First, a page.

Much is written about the potential of ICT and eHealth to revolutionize the delivery of health care. Much less is written to demonstrate how this potential is being realized. I warmly welcome the Connect Asia-Pacific Summit and this ministerial session as opportunities to support the potential of eHealth with a concrete body of evidence and experience.
The connectivity made possible by ICT is sometimes described as the nervous system for a modern society. For health, it can be a lifeline, especially when it provides solutions to long-standing priority needs.
One of the biggest needs, everywhere, is for greater equality in access to health information and services. As noted a decade ago, in the Declaration of the World Summit on the Information Society, bridging the digital divide contributes to harmonious, fair and equitable development for all. Several regional development banks are likewise convinced that these technologies can have a transformative impact on health governance and service delivery
The world faces a critical shortage of around 4 million health workers, with the shortage most acute in the developing world. ICT solutions can help relieve the pressure on this workforce. They can extend the reach of scarce staff resources, especially to underserved rural areas. Such solutions are especially important given the years needed to train doctors and nurses and the number of medical graduates who leave the countries that invested in their training.
Some 85 countries, representing 60% of the world population, do not have adequate systems for civil registration and vital statistics. This lack of reliable data for monitoring progress leaves health programmes working in the dark. Accountability means counting. Among their collaborative efforts, WHO and ITU are working closely together to implement the recommendations of the UN Commission on Information and Accountability for Women’s and Children’s Health, including guidance on the development of national eHealth strategies.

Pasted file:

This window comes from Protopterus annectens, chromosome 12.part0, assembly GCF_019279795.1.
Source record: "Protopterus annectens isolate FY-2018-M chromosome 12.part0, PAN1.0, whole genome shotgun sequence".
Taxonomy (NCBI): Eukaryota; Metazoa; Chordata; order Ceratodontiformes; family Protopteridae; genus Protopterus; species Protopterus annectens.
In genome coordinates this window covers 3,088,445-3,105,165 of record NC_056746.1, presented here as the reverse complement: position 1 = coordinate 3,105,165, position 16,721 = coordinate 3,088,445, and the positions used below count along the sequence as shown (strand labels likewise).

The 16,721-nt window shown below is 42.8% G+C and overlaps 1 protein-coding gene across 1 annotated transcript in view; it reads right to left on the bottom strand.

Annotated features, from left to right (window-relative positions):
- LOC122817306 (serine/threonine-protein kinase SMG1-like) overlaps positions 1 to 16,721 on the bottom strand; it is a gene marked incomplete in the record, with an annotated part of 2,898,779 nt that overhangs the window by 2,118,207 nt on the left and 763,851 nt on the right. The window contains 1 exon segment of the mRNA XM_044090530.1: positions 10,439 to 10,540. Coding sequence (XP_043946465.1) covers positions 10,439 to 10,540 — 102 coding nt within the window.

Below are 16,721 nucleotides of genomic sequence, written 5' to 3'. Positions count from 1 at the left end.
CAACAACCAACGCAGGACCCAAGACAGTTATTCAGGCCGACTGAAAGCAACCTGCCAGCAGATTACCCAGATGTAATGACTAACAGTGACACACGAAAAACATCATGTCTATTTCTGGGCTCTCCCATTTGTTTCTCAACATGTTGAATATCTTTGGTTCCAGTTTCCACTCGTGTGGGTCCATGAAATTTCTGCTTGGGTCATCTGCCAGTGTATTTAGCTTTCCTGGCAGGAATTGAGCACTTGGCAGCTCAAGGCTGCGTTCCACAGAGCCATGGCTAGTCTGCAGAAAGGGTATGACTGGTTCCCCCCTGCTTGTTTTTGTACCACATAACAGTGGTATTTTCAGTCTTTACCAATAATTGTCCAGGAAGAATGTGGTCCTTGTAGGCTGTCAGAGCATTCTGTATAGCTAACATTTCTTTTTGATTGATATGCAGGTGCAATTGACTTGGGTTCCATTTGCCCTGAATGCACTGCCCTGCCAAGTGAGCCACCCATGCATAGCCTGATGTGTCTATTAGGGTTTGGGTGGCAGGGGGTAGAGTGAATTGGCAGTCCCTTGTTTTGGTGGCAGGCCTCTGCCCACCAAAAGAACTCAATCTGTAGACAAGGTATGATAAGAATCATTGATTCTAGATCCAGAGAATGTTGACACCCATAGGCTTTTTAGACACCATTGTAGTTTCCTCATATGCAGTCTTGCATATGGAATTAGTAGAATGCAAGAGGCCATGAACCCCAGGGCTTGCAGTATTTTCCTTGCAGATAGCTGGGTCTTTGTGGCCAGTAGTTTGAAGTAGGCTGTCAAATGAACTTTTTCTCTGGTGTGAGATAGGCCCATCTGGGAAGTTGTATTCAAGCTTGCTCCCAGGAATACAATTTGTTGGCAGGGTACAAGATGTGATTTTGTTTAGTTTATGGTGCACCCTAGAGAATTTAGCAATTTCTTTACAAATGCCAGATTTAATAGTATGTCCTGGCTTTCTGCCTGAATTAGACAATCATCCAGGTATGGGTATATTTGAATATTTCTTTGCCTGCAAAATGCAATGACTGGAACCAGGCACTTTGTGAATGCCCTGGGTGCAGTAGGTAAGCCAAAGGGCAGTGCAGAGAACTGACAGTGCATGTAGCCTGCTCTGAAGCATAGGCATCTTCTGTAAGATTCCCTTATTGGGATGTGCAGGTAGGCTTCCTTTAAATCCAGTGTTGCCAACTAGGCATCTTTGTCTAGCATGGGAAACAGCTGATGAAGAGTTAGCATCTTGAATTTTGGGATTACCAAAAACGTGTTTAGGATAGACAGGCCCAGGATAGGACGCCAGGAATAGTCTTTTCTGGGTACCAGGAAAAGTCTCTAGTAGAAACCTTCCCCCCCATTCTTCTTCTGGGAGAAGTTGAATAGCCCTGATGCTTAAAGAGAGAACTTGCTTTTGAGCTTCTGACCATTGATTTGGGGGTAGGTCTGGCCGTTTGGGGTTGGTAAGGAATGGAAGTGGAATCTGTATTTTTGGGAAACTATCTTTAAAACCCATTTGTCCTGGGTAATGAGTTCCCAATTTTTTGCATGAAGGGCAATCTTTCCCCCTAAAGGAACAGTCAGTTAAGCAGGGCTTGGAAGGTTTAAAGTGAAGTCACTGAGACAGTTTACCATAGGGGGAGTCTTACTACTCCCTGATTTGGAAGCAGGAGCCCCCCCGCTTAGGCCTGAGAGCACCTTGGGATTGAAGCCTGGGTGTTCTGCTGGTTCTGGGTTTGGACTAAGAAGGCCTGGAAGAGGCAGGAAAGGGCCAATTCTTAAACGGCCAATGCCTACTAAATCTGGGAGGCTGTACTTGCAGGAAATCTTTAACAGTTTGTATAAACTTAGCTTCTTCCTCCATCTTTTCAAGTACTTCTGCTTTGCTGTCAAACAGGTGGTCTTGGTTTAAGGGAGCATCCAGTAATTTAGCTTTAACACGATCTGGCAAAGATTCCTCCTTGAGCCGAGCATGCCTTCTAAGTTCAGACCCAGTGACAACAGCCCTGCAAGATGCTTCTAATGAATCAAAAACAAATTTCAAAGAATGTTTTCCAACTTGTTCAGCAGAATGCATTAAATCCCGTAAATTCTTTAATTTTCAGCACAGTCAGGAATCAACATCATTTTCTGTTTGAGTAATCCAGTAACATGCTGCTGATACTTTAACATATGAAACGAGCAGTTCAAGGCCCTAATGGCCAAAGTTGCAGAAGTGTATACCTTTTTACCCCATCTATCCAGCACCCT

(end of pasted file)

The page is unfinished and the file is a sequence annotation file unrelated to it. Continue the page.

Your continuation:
Surveys undertaken by WHO in more than 50 developing countries show that essential medicines for the treatment of acute diseases are available in only slightly more than half of all public health facilities. For privately run facilities, this figure rises to 66%. This means that large numbers of people are leaving health facilities empty-handed. Electronic tracking of the movement of medicines through distribution channels can help prevent these stock-outs, as is being done in several developing countries.
I have been in developing countries where villages have no reliable electricity, running water, paved roads, or shoes for the children, but nearly everyone has a mobile phone. This is a resource that is not yet being fully, systematically, and sustainably tapped.
As participants at this ministerial meeting share their views on the region’s digital challenges and opportunities, I ask that you keep in mind the potential of these technologies to reduce the world’s vast social inequalities, including those that arise from uneven access to basic health services – that is, to make development truly inclusive.
Dr Margaret Chan
Director-General, World Health Organization